My Lords, it is a privilege to follow the noble Lords and to listen to their powerful and compelling speeches. I am pleased to speak to Amendment 149. It is vital that post-separation abuse is recognised within this Domestic Abuse Bill, as the controlling and coercive behaviour offence only recognises victims who live with an abuser or who are in an intimate relationship with them. That cannot be right. Leaving a controlling relationship is very dangerous, as many survivors know. It is too easy to assume that once a victim has left their abuser, that abuse stops. In too many cases it is just the opposite and economic abuse is rarely used in isolation, as victims still suffer from other forms of abuse, which forces them to abide by their abusers with unreasonable demands placed on them. All the while, they desperately want to keep themselves and their children safe.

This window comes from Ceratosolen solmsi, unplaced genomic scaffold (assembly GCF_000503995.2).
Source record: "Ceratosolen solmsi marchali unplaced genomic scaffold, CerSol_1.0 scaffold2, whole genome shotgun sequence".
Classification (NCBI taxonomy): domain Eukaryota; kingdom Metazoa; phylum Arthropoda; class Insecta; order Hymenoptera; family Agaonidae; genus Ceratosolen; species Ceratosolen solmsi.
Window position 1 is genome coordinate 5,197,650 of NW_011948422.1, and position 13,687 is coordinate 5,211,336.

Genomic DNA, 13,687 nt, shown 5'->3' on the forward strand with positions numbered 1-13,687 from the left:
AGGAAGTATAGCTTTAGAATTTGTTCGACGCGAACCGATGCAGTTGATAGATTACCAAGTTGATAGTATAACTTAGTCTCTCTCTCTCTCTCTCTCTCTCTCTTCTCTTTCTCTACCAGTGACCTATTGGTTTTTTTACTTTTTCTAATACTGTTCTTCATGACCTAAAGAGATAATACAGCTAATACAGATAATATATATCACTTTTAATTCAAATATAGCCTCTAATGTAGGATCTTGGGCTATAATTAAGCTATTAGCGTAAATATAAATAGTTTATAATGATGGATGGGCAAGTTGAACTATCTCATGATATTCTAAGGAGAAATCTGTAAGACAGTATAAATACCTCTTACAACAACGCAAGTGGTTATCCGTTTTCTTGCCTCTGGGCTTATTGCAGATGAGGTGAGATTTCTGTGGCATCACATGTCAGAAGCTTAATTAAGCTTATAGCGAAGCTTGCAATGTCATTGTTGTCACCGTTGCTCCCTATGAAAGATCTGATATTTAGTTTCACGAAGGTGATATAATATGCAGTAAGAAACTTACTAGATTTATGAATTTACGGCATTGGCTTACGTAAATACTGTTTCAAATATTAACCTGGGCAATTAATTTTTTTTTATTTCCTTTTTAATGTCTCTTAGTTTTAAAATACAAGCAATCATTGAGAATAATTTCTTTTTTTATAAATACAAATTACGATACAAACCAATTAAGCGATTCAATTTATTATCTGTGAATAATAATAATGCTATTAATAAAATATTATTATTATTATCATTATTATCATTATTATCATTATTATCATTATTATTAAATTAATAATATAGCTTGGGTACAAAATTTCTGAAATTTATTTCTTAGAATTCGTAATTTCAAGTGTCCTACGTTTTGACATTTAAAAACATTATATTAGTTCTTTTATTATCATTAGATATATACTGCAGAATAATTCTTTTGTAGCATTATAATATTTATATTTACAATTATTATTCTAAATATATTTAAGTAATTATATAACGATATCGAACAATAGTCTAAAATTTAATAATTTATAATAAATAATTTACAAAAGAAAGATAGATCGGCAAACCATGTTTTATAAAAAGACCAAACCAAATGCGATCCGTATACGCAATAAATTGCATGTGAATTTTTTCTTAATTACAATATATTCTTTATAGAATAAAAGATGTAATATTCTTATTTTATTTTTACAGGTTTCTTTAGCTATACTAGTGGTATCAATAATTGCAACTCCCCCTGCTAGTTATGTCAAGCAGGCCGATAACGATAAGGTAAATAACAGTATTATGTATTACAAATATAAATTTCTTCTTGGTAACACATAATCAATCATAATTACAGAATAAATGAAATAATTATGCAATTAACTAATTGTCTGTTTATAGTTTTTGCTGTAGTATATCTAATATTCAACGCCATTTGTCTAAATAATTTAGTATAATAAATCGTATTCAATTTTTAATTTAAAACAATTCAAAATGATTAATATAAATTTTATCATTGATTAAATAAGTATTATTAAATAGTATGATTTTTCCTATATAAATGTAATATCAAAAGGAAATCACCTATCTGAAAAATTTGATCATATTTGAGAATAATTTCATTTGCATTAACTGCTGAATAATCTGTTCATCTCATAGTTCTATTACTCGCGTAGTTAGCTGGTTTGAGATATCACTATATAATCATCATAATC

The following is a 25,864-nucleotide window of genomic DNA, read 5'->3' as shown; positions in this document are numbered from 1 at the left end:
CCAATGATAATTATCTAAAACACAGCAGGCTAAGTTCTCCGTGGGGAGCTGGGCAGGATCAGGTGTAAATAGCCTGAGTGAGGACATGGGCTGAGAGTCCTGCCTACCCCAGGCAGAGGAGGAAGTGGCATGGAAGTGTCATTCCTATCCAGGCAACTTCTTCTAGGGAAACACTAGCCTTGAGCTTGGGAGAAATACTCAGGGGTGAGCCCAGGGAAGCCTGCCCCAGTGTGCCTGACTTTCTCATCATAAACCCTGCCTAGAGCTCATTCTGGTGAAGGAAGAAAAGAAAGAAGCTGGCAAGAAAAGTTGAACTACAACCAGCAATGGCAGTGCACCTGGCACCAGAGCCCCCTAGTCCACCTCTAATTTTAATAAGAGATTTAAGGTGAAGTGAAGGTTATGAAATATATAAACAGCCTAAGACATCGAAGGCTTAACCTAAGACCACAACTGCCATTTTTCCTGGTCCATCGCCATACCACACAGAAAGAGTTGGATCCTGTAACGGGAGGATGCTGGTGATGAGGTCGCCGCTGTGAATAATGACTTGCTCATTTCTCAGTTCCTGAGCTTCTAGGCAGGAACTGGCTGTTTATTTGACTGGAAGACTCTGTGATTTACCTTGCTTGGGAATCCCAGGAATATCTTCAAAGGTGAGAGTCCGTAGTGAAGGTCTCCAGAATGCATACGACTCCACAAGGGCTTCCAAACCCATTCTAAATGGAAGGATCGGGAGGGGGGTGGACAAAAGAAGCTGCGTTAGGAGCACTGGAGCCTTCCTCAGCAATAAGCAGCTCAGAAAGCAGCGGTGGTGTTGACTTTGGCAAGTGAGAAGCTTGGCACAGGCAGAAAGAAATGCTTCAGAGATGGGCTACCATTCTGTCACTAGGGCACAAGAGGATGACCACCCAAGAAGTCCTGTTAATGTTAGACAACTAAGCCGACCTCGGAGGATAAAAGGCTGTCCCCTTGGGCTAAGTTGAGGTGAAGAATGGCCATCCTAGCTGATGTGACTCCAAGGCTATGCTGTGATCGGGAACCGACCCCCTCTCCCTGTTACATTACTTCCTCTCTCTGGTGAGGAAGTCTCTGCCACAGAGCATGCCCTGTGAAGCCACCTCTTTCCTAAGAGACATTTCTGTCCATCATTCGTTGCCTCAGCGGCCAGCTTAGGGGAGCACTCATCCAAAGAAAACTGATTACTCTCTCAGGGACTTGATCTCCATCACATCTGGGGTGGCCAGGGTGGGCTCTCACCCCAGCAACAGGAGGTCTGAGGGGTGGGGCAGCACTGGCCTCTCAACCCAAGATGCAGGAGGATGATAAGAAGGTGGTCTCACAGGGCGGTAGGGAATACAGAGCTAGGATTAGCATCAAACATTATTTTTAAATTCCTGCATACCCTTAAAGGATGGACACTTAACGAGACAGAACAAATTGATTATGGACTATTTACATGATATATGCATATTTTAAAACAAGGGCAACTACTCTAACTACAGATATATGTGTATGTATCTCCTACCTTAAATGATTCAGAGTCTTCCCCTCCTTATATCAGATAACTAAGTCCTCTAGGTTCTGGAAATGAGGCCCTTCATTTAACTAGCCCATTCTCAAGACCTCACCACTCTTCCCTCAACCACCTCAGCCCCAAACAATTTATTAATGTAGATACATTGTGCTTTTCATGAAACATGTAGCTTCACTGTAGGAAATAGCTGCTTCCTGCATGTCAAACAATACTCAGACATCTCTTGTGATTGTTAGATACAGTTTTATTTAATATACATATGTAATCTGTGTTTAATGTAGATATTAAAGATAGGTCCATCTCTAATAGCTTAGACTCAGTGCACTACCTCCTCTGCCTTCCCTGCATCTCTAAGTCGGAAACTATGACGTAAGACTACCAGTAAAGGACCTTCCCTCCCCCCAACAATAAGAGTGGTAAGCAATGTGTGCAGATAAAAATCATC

As one victim said, it is like an invisible chain: it goes on and on. That is because their abuser does not even have to know where their victim is. As a result, it puts them at an even greater risk of homicide during this period. The resulting outcome is that it prevents a victim from moving on with their lives. They feel that they can never be free. This new clause would ensure that those victims who were previously personally connected are protected from any coercive or controlling behaviour occurring post separation. This is a one-step opportunity within this Domestic Abuse Bill to change the law and save lives.